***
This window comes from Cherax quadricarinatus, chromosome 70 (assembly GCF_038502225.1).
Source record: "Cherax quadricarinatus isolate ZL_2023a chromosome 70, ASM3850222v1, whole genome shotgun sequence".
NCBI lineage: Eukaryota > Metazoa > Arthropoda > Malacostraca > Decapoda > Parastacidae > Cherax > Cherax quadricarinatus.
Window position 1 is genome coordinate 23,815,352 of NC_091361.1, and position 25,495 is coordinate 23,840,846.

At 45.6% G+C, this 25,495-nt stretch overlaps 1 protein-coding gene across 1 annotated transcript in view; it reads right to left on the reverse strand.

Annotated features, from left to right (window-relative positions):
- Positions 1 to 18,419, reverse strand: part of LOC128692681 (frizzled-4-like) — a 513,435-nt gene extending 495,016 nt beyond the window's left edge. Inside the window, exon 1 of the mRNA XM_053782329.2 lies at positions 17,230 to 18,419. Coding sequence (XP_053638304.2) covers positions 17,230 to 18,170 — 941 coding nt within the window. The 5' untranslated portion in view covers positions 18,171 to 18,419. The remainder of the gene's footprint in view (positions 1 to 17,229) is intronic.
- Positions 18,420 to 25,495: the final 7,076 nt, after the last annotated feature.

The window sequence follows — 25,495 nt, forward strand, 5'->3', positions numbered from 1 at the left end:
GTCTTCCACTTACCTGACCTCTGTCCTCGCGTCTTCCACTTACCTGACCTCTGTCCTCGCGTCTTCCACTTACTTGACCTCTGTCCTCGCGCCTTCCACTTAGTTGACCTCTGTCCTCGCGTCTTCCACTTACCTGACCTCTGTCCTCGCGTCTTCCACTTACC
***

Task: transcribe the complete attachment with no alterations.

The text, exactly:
This window comes from Cherax quadricarinatus, chromosome 70 (assembly GCF_038502225.1).
Source record: "Cherax quadricarinatus isolate ZL_2023a chromosome 70, ASM3850222v1, whole genome shotgun sequence".
NCBI lineage: Eukaryota > Metazoa > Arthropoda > Malacostraca > Decapoda > Parastacidae > Cherax > Cherax quadricarinatus.
Window position 1 is genome coordinate 23,815,352 of NC_091361.1, and position 25,495 is coordinate 23,840,846.

At 45.6% G+C, this 25,495-nt stretch overlaps 1 protein-coding gene across 1 annotated transcript in view; it reads right to left on the reverse strand.

Annotated features, from left to right (window-relative positions):
- Positions 1 to 18,419, reverse strand: part of LOC128692681 (frizzled-4-like) — a 513,435-nt gene extending 495,016 nt beyond the window's left edge. Inside the window, exon 1 of the mRNA XM_053782329.2 lies at positions 17,230 to 18,419. Coding sequence (XP_053638304.2) covers positions 17,230 to 18,170 — 941 coding nt within the window. The 5' untranslated portion in view covers positions 18,171 to 18,419. The remainder of the gene's footprint in view (positions 1 to 17,229) is intronic.
- Positions 18,420 to 25,495: the final 7,076 nt, after the last annotated feature.

The window sequence follows — 25,495 nt, forward strand, 5'->3', positions numbered from 1 at the left end:
GTCTTCCACTTACCTGACCTCTGTCCTCGCGTCTTCCACTTACCTGACCTCTGTCCTCGCGTCTTCCACTTACTTGACCTCTGTCCTCGCGCCTTCCACTTAGTTGACCTCTGTCCTCGCGTCTTCCACTTACCTGACCTCTGTCCTCGCGTCTTCCACTTACC